Zone Conferences.  These were already on the schedule in groups of 2-3 zones at a time, so we completed them in 3 days.  We expected to feel like the groups were too large, and that we would want to make a change for the next time, but it wasn’t too bad and we are not sure which way we will do it next time.  It is nice to do it in 3 days instead of 7.  These were a series of training sessions where President and Sister Bonham, our Assistants and the Sister Training Leaders, as well as some of the Senior Missionaries in charge of housing and driving, presented classes and workshops on topics related to Missionary work.  The Stake Relief Societies provided nice lunches.  The Missionaries got to learn from President Bonham about spending their “marshmallows” wisely, which translates to using all the resources, like time and money and energy to help them achieve their missionary purpose.  Sister Bonham taught about Priesthood Authority and explaining about the need for a second baptism in some cases graciously, and also gave a breakout class on healthy, quick, inexpensive eating; and exercise.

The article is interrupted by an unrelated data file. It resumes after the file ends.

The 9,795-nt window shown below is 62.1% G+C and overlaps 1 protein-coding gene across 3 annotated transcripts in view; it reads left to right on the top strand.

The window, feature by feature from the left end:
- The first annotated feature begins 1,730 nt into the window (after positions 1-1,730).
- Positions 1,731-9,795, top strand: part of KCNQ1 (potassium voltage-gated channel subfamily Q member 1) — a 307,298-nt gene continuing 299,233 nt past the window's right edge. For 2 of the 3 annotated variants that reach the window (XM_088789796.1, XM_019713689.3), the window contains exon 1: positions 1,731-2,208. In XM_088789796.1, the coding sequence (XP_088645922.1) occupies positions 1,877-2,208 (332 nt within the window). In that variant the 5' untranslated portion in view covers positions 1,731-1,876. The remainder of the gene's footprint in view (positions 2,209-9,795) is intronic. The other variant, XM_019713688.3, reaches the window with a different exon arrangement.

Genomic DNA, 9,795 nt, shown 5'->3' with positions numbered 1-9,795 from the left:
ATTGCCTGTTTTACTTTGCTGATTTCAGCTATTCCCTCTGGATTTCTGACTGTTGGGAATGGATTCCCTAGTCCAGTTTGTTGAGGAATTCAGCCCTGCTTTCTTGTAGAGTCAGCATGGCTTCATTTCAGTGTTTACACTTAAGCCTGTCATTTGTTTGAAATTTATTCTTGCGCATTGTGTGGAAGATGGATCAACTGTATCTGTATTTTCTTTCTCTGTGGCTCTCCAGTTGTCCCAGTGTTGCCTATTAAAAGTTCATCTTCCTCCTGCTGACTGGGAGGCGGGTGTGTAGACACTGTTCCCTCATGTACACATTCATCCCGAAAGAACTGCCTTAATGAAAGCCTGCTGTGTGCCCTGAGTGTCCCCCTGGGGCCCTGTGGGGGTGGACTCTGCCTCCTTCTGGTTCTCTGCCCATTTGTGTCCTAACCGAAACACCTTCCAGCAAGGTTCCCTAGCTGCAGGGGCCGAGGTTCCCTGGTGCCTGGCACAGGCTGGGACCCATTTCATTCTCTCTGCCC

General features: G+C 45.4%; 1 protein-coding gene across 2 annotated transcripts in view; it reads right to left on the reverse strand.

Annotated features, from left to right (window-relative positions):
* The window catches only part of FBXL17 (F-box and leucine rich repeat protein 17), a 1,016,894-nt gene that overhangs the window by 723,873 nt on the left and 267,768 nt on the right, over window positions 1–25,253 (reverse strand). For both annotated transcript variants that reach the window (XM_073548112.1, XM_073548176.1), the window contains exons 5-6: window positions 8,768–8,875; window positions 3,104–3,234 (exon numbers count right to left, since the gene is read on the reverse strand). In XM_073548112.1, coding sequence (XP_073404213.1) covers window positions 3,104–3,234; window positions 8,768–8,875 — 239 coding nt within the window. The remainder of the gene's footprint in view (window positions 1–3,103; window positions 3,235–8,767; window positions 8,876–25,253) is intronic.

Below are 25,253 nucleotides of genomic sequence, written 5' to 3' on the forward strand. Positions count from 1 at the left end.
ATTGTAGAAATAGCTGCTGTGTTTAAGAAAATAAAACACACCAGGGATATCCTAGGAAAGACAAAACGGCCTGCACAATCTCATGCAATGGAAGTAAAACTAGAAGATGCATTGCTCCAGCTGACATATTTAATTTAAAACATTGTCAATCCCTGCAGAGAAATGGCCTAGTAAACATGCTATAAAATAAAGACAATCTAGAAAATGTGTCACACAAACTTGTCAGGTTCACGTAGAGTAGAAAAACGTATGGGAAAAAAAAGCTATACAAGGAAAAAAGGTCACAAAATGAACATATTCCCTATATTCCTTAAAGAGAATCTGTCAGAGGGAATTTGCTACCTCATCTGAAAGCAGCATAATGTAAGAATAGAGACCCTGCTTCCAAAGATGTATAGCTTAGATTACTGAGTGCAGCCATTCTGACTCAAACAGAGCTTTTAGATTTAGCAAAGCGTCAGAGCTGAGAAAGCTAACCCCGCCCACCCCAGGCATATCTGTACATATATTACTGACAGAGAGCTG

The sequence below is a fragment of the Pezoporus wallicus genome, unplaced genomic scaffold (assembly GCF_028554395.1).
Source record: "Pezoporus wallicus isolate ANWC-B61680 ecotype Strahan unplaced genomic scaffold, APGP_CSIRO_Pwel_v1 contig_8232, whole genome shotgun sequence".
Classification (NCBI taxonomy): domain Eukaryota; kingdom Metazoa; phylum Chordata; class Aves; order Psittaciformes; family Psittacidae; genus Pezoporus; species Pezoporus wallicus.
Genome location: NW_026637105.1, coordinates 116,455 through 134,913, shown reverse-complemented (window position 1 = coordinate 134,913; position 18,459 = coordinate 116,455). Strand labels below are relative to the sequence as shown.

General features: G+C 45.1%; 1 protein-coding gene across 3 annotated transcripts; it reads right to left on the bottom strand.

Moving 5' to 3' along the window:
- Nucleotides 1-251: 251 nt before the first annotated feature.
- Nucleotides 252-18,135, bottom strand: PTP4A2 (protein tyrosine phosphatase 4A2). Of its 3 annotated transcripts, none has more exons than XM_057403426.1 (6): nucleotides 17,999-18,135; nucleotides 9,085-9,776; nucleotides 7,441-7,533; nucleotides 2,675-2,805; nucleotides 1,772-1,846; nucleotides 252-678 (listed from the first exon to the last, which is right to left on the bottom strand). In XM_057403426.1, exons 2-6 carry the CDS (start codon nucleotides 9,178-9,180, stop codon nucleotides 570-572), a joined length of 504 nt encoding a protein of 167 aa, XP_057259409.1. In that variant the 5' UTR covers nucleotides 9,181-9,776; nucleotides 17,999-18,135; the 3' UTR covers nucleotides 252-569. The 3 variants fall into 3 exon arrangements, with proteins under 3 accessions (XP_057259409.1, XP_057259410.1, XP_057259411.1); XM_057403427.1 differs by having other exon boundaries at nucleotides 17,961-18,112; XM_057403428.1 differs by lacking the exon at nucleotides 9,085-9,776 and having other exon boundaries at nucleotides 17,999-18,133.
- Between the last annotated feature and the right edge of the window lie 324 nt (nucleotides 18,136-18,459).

There’s been plenty happening on the health front also, which has led to President Bonham establishing a new Mission Rule:  Whatever organs you bring with you in your body on the mission should also go home with you on the inside of your body.  Yep, a sleepless night at the hospital leading to an early morning removal of an appendix from one of our Elders.  For Sister Bonham the tender mercy was that when he called the night before, and she was just on the edge of trying to convince him that he might have to endure some stomach pain until morning, she had a quiet but "couldn’t ignore" thought that it might be an appendix, even though the pain was just up under the rib.  The pain would have been more than a little intense if he had had to endure it without any pain meds.  It was certainly better to get things progressing.  Hospital timing is slow; is anyone surprised about that?

                We are heading toward our next transfers.  Most of the decisions will be made this week.  At least there are only two more Departure interviews for President Bonham to give.  We will have these remaining two missionaries over for dinner on Sunday night.  We will be joined by our Assistants, and by the new office couple.